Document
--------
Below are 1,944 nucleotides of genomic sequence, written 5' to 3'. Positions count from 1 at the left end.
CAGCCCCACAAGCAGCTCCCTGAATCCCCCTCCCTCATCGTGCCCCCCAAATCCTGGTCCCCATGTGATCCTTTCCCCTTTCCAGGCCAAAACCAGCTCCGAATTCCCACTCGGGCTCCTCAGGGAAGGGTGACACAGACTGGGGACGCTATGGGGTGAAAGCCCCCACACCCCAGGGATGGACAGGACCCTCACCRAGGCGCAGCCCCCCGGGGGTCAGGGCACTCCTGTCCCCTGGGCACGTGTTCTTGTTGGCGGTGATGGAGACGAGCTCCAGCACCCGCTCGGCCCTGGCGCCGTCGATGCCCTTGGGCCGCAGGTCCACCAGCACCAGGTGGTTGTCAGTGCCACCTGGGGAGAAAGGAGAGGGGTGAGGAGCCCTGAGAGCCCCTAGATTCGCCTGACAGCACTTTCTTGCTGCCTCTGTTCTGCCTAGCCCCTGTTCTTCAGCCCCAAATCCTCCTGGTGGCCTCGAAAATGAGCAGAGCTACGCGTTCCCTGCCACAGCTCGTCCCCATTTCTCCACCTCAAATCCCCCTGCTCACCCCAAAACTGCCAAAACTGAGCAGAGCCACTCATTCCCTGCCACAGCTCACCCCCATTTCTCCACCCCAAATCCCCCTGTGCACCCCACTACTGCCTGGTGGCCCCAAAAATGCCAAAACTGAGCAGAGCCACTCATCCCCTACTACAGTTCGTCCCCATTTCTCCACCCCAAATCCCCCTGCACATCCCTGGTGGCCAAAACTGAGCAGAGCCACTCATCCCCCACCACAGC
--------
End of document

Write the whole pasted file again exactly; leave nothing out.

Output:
Below are 1,944 nucleotides of genomic sequence, written 5' to 3'. Positions count from 1 at the left end.
CAGCCCCACAAGCAGCTCCCTGAATCCCCCTCCCTCATCGTGCCCCCCAAATCCTGGTCCCCATGTGATCCTTTCCCCTTTCCAGGCCAAAACCAGCTCCGAATTCCCACTCGGGCTCCTCAGGGAAGGGTGACACAGACTGGGGACGCTATGGGGTGAAAGCCCCCACACCCCAGGGATGGACAGGACCCTCACCRAGGCGCAGCCCCCCGGGGGTCAGGGCACTCCTGTCCCCTGGGCACGTGTTCTTGTTGGCGGTGATGGAGACGAGCTCCAGCACCCGCTCGGCCCTGGCGCCGTCGATGCCCTTGGGCCGCAGGTCCACCAGCACCAGGTGGTTGTCAGTGCCACCTGGGGAGAAAGGAGAGGGGTGAGGAGCCCTGAGAGCCCCTAGATTCGCCTGACAGCACTTTCTTGCTGCCTCTGTTCTGCCTAGCCCCTGTTCTTCAGCCCCAAATCCTCCTGGTGGCCTCGAAAATGAGCAGAGCTACGCGTTCCCTGCCACAGCTCGTCCCCATTTCTCCACCTCAAATCCCCCTGCTCACCCCAAAACTGCCAAAACTGAGCAGAGCCACTCATTCCCTGCCACAGCTCACCCCCATTTCTCCACCCCAAATCCCCCTGTGCACCCCACTACTGCCTGGTGGCCCCAAAAATGCCAAAACTGAGCAGAGCCACTCATCCCCTACTACAGTTCGTCCCCATTTCTCCACCCCAAATCCCCCTGCACATCCCTGGTGGCCAAAACTGAGCAGAGCCACTCATCCCCCACCACAGC